- published: 13 Nov 2013
- views: 306
Acrylamide (or acrylic amide) is a chemical compound with the chemical formula C3H5NO. Its IUPAC name is prop-2-enamide. It is a white odourless crystalline solid, soluble in water, ethanol, ether, and chloroform. Acrylamide is incompatible[vague] with acids, bases, oxidizing agents, iron, and iron salts. It decomposes non-thermally to form ammonia, and thermal decomposition produces carbon monoxide, carbon dioxide, and oxides of nitrogen.
The final part of the second pilot episode of jasevlog - while on holiday I discuss the FSAs warning about acrylamide and go on to talk about why industries like the coffee industry may not want acrylamide to be a public concern. Articles covered include: "Browned toast and potatoes are 'potential cancer risk', say food scientists" "How dangerous is burnt toast?" "Cancer risk from coffee downgraded" "11 Incredible Facts About The Global Coffee Industry" Sources - News articles: For detailed links please visit www.jasevlog.com Music: Funky Suspense - Bensound.com Music: http://www.purple-planet.com Fonts: www.BrainEaters.com
Homepage: http://www.CleanTV.com Just when you thought it was safe to grab some munchies in the cupboard, a new study warns of cancer in cans and bags—in cans of Pringles and in bags of a myriad of other potato chips. This disturbing truth about an all-time favorite snack may be forcing food manufacturers to change their processing methods. But can the changes really make a difference? Researchers find that potato chips, among other processed foods, are loaded with the cancer causing chemical, acrylamide (uh-kril-uh-mahyd). The substance forms when carbohydrate-rich foods are cooked at very high temperatures. Some of the worst offenders—Pringles and other potato chips and French fries. Federal regulations limit acrylamide in drinking water to just over one-tenth micrograms per 8-ou...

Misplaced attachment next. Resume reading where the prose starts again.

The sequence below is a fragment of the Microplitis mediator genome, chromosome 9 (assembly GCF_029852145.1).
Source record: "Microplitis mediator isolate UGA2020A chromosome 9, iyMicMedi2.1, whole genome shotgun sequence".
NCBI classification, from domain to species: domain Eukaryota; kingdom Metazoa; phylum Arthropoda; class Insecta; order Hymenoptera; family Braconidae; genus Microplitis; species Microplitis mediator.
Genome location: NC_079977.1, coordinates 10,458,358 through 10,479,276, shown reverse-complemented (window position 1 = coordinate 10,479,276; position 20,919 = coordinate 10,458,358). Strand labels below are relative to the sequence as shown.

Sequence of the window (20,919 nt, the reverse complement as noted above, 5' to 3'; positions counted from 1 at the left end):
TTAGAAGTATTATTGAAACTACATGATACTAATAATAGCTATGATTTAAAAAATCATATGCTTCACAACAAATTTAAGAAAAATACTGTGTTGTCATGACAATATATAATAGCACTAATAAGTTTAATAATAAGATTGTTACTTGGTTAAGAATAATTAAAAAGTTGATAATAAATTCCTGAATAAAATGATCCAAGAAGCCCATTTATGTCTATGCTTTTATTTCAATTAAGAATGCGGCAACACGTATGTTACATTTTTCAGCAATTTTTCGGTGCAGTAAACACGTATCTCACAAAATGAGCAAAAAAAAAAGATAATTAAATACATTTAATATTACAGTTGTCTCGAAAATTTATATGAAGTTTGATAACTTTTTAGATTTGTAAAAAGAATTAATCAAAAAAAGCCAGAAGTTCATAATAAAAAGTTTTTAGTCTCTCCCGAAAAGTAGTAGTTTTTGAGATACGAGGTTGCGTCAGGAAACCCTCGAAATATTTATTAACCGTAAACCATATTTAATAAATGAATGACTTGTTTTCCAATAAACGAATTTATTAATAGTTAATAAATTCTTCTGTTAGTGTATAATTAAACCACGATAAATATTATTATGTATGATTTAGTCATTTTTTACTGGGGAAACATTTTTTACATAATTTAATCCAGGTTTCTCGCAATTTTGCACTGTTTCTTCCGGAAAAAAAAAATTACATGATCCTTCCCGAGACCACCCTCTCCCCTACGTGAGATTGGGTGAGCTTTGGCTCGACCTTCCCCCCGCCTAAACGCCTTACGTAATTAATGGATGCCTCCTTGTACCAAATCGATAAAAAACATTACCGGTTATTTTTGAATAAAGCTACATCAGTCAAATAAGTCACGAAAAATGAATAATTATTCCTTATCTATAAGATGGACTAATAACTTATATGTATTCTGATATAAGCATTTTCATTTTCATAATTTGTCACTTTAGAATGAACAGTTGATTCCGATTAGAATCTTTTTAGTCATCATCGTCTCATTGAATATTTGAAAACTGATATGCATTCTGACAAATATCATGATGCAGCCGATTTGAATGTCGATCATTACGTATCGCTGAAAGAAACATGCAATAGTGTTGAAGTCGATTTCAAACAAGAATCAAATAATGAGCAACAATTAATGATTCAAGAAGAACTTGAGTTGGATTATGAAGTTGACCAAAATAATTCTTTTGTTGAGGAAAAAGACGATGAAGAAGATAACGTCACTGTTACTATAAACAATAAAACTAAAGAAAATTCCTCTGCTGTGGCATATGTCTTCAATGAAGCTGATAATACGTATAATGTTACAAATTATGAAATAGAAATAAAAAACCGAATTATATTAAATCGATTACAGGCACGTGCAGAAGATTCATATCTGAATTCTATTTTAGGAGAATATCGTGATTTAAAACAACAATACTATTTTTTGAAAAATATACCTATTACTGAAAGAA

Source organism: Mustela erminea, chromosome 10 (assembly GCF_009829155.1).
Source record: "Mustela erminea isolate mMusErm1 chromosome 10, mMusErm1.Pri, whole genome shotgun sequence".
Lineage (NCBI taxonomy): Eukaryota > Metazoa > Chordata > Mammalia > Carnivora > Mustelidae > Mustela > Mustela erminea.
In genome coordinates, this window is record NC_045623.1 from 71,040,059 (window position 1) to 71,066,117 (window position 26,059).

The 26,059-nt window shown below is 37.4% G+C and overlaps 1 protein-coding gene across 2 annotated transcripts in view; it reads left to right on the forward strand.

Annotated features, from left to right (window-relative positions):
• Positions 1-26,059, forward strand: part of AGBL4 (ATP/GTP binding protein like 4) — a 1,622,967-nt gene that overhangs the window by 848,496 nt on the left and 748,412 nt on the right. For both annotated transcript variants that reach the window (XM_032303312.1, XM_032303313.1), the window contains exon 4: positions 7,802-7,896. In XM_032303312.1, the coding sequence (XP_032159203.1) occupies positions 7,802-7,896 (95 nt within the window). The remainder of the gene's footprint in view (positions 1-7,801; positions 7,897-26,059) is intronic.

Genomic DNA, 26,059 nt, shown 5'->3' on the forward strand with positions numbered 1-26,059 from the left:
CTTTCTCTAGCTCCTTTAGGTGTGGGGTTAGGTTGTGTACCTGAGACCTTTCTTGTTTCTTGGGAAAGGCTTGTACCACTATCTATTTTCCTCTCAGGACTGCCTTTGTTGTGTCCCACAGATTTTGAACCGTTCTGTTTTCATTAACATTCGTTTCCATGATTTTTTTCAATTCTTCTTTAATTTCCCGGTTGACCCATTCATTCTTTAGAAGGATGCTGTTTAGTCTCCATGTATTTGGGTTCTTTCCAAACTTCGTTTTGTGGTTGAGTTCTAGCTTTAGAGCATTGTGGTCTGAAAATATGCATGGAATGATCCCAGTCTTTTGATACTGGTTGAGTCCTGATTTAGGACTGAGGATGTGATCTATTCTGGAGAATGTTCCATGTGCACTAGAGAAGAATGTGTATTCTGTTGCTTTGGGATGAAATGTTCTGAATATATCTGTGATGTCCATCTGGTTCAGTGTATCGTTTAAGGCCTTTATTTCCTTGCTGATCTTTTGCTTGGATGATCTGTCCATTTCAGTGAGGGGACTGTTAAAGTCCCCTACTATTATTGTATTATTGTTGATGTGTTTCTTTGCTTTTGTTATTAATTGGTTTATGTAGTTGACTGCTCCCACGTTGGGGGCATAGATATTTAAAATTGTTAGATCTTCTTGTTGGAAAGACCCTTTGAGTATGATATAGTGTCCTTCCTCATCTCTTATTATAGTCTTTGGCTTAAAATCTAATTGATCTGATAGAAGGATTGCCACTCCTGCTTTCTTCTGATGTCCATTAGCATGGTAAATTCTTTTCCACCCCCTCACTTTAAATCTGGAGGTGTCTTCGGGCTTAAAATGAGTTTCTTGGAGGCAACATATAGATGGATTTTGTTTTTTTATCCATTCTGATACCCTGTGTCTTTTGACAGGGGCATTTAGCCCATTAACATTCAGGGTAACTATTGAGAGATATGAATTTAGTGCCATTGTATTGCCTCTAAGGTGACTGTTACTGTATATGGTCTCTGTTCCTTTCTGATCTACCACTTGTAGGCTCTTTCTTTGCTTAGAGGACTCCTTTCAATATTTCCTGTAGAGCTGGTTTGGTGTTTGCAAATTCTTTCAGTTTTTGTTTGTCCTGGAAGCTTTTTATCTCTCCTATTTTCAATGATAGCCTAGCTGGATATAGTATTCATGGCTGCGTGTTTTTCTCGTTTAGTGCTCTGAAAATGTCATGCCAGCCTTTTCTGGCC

Subscribe to Energyripple - http://bit.ly/subscribe_to_energyripple What is Acrylamide? Where does it come from? How do I avoid it? How does it affect us? Acrylamide is a neuro-toxic chemical found used in many industries worldwide but is also found in foods. It’s found in paper and pulp, construction, foundry, oil drilling, textiles, cosmetics, food processing, plastics, mining, and agricultural industries. It comes from cooking starch based foods over 120 degree celsius or 250 degrees freheit. This means fried food and broiled foods are the biggest offenders of acrylamide. Boiled and baked foods do create a tiny amount as well but the higher the temperature the more acrylamide is created. The effects of acrylamide on human health are not good. Acrylamide is a carcinogen something t...
Our video for our project… Instagram: @acrylamideawareness Website: www.acrylamideawareness.weebly.com
Fox Foodie: Panel talks FDA acrylamide warning, McDonald's loyalty program, and study linking white bread to lung cancer
HC - Dietary Acrylamide and cancer risk 26-09-2012
Big corporations want to leave a dangerous substance, acrylamide, in everyday foods such as bread, breakfast cereals, coffee, crisps and even baby food. Changing Markets commissioned this animation to promote the SumOfUs petition for tighter restrictions on Acrylamide. Sign it here: sumofus.org/acrylamide
Browned toast and potatoes are 'potential cancer risk', say food scientists "Blast News Channel" Bread, chips and potatoes should be cooked to a golden yellow colour, rather than brown, to reduce our intake of a chemical which could cause cancer, government food scientists are warning. Acrylamide is produced when starchy foods are roasted, fried or grilled for too long at high temperatures. The Food Standards Agency (FSA) recommends carefully following cooking instructions and avoiding browning. However, a Cancer Research spokeswoman said the link was not proven in humans. The FSA also says potatoes should not be kept in the fridge. This is because sugar levels in the potatoes rise at low temperatures, potentially increasing the amount of acrylamide produced during cooking. Q&A: Acrylamide...